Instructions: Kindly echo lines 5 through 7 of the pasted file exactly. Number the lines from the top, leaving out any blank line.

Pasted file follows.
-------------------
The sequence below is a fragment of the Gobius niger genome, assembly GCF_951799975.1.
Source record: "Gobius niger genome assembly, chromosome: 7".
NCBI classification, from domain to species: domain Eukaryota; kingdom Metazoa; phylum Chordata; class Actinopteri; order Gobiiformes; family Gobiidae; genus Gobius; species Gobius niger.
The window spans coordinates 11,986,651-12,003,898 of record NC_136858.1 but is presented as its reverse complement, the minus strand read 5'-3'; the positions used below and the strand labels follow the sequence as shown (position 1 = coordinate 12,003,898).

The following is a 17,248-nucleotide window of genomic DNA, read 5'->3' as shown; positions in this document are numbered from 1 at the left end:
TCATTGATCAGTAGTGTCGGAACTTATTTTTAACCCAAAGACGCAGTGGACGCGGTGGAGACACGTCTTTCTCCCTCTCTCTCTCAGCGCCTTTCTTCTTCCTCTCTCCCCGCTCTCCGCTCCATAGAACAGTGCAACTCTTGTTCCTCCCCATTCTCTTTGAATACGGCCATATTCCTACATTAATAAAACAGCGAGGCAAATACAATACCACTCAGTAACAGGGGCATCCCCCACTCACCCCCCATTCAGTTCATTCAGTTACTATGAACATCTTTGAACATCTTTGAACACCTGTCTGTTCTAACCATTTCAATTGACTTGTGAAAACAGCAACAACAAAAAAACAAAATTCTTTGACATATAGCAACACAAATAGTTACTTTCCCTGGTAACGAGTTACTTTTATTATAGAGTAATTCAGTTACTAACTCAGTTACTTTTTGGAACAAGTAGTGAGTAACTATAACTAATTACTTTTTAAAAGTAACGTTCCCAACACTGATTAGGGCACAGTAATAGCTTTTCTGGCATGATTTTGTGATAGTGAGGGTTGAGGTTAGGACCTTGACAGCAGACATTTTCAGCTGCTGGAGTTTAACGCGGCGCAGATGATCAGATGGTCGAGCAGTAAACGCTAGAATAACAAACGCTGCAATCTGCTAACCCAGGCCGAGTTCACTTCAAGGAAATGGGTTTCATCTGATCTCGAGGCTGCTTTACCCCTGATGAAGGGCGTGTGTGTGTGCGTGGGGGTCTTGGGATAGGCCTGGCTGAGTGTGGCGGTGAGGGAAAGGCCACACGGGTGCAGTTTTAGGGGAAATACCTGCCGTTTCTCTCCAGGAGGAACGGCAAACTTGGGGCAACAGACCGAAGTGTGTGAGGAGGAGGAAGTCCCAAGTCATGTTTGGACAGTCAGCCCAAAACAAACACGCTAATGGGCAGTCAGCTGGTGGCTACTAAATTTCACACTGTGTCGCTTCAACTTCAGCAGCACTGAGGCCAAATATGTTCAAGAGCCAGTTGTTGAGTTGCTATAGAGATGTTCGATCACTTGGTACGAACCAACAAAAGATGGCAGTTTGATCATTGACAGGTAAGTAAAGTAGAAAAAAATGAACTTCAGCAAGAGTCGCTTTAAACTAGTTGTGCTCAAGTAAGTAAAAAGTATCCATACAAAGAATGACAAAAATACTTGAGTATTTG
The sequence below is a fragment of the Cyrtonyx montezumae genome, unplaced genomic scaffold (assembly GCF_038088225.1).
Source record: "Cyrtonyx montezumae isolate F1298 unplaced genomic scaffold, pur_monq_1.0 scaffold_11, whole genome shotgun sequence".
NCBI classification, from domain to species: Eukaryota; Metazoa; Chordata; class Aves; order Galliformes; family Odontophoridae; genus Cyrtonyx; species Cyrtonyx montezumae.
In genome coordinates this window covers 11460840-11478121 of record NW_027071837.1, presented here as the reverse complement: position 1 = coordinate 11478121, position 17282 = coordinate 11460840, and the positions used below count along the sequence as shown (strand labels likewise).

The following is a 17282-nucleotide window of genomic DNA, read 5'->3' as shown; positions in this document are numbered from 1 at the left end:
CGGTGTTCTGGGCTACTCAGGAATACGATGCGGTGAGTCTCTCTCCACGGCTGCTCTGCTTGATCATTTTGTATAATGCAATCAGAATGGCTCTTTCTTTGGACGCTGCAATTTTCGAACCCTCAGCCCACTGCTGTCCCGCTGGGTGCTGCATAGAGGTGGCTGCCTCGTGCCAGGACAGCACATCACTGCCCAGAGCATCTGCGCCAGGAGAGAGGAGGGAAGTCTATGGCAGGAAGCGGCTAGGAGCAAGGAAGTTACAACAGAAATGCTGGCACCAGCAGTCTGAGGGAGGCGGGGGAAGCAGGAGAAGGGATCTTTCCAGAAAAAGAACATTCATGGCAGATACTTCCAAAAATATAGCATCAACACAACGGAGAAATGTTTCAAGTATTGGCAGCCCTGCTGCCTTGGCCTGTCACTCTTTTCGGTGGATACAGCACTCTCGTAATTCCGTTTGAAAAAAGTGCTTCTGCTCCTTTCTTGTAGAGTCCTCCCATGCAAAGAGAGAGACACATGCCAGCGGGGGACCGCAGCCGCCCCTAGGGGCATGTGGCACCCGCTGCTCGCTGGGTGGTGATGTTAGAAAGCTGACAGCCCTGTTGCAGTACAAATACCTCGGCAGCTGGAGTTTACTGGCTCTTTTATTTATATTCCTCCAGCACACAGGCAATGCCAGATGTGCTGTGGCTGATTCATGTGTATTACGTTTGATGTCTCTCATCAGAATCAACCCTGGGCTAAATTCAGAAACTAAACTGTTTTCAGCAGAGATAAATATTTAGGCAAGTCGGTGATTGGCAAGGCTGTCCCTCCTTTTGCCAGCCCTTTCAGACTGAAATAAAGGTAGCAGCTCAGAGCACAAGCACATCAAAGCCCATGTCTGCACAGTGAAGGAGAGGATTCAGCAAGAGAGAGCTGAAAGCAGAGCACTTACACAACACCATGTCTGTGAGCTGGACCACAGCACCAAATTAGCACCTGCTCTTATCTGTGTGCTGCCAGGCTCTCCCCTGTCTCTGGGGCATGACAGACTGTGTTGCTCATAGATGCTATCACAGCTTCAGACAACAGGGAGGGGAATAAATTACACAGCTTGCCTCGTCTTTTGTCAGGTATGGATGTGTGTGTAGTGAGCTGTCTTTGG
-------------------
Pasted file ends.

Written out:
The following is a 17,248-nucleotide window of genomic DNA, read 5'->3' as shown; positions in this document are numbered from 1 at the left end:
TCATTGATCAGTAGTGTCGGAACTTATTTTTAACCCAAAGACGCAGTGGACGCGGTGGAGACACGTCTTTCTCCCTCTCTCTCTCAGCGCCTTTCTTCTTCCTCTCTCCCCGCTCTCCGCTCCATAGAACAGTGCAACTCTTGTTCCTCCCCATTCTCTTTGAATACGGCCATATTCCTACATTAATAAAACAGCGAGGCAAATACAATACCACTCAGTAACAGGGGCATCCCCCACTCACCCCCCATTCAGTTCATTCAGTTACTATGAACATCTTTGAACATCTTTGAACACCTGTCTGTTCTAACCATTTCAATTGACTTGTGAAAACAGCAACAACAAAAAAACAAAATTCTTTGACATATAGCAACACAAATAGTTACTTTCCCTGGTAACGAGTTACTTTTATTATAGAGTAATTCAGTTACTAACTCAGTTACTTTTTGGAACAAGTAGTGAGTAACTATAACTAATTACTTTTTAAAAGTAACGTTCCCAACACTGATTAGGGCACAGTAATAGCTTTTCTGGCATGATTTTGTGATAGTGAGGGTTGAGGTTAGGACCTTGACAGCAGACATTTTCAGCTGCTGGAGTTTAACGCGGCGCAGATGATCAGATGGTCGAGCAGTAAACGCTAGAATAACAAACGCTGCAATCTGCTAACCCAGGCCGAGTTCACTTCAAGGAAATGGGTTTCATCTGATCTCGAGGCTGCTTTACCCCTGATGAAGGGCGTGTGTGTGTGCGTGGGGGTCTTGGGATAGGCCTGGCTGAGTGTGGCGGTGAGGGAAAGGCCACACGGGTGCAGTTTTAGGGGAAATACCTGCCGTTTCTCTCCAGGAGGAACGGCAAACTTGGGGCAACAGACCGAAGTGTGTGAGGAGGAGGAAGTCCCAAGTCATGTTTGGACAGTCAGCCCAAAACAAACACGCTAATGGGCAGTCAGCTGGTGGCTACTAAATTTCACACTGTGTCGCTTCAACTTCAGCAGCACTGAGGCCAAATATGTTCAAGAGCCAGTTGTTGAGTTGCTATAGAGATGTTCGATCACTTGGTACGAACCAACAAAAGATGGCAGTTTGATCATTGACAGGTAAGTAAAGTAGAAAAAAATGAACTTCAGCAAGAGTCGCTTTAAACTAGTTGTGCTCAAGTAAGTAAAAAGTATCCATACAAAGAATGACAAAAATACTTGAGTATTTG
The sequence below is a fragment of the Cyrtonyx montezumae genome, unplaced genomic scaffold (assembly GCF_038088225.1).